It would be impossible to feed a thousand different features through any modelling exercise due to the sheer number. So we did some testing of these ‘new’ features against churn using a number of bivariate tests like correlation matrices etc. We were able to cull these down to about 70 odd features that showed some correlation to churn before we began modelling.

6. Model building stage

Once you have an analytical base table the next step is to split your data into 2 or 3 sets depending on how rigorous you want to be.

  1. Training set (40% of records)
  2. Validation set (30% of records)
  3. Holdout set (30% of records)

Use the training set to fit a number of different models e.g. Tree, Random Forest, Boosted, GLM’s, Neural Nets, etc. Then use a lift chart to compare the performance between each of these using the validation set. Iterate fitting the models a number of times using different features until you have the the best performing model possible that you’re content with.

We ended up with 1 champion model and 3 challenger models. You can see their performance is quite comparable.

7. Further feature creation

Optional: You can then create further features to improve your model or cater for areas you didn’t consider prior to modelling and refit the models using these.

8. Put the model into production

You can then build a production workflow whereby you recreate the analytical base table (ABT) for existing customers that are active as of today and score their likelihood to churn based on the selected model.

We opted to do this on a fortnightly basis due to the amount of time it took to run (almost half a day!). You can then track the predicted likelihood to churn against the actual churn rate to track the performance of your models. Once this dips you’d be well advised to refit/retrain your models. Otherwise they will become redundant.

Thanks for Reading

I hope this gives you a rough idea of the general process for building models and you found value in the above. This post has been sitting in my draft for almost 3 years and I finally got around to finalising it and publishing it.

In compiling this I have made use of resources found across the web. For commercial reasons and obligations to my employer, I have not disclosed any of the specifics of the modelling and the underlying data.

I hope to write a part 2 which delves more into the learnings I got from building this churn model and the things I felt could’ve improved the results. That might take another 3 years.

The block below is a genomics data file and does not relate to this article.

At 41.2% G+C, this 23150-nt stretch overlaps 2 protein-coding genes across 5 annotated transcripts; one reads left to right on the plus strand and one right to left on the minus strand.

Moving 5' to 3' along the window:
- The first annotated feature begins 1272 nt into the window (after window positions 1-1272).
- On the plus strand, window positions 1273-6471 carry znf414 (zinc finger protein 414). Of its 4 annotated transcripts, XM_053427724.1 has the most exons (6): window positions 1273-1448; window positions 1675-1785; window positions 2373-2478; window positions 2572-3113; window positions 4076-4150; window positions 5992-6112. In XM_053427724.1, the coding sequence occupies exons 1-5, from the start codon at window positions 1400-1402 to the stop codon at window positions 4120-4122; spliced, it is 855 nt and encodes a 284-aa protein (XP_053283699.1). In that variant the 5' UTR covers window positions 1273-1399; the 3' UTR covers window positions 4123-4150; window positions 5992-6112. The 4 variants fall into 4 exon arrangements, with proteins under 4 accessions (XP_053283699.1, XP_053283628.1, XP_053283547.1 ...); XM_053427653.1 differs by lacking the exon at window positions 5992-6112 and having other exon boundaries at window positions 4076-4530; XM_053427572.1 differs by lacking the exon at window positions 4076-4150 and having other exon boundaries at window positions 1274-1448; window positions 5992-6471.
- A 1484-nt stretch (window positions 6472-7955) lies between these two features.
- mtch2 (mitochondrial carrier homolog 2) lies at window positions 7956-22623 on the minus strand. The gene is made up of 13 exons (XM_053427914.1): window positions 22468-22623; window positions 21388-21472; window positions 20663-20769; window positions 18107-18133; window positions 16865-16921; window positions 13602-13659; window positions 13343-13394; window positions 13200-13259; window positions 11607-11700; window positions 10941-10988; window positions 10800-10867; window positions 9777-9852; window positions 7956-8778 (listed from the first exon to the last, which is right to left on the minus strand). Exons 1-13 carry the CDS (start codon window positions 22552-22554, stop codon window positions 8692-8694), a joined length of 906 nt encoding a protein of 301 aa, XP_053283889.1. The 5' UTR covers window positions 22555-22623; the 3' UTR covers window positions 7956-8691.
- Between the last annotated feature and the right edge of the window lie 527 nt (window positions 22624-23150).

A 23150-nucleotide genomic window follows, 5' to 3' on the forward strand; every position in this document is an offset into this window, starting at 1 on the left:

Building Optimal Alteryx Workflows and Best Practice

These are a few things you should consider when building Alteryx workflows, I hope they help!

Build, Optimise, Repeat

Write an Aggregated Query or Use In-DB Tools

Writing a query direct to the DB or using the In-DB tools that does all the complex joins and aggregations will provide the best results, rather than doing these in Alteryx. Compared to an individual workstation most databases will provide shorter data processing times. Remember to cache your results as you don’t want to overburden the database with needless requests. It will also allow you to develop workflows faster.

Manually ‘Parallelise’ Workflows

R is single threaded and so most of the R tools only use one processor core at a time.  If you’re building/scoring models or using other R based tools and have a multicore CPU take advantage of it by running multiple workflows at the same time. Depending on the number of cores you have, you won’t notice a significant increase in runtime per workflow. Run as many workflows as you cores/threads. Just be vary that some of your workflows may use a secondary core so use trial & error to see what you can get away with.

Memory Usage

Alteryx stores data in both RAM and a temporary location on disk. Minimising the use of ‘swapping’ between the two when dealing with large datasets can save a lot time.  Alteryx performs optimally when all of the data can be kept in RAM during processing.  Generally, RAM is the fastest storage to access, while SSDs and regular HDDs are a magnitude slower than RAM. Before you can work with data, a computer has to load it into RAM (and consequently write much of the data currently in RAM to the disk). This is what is termed as the ‘swap’.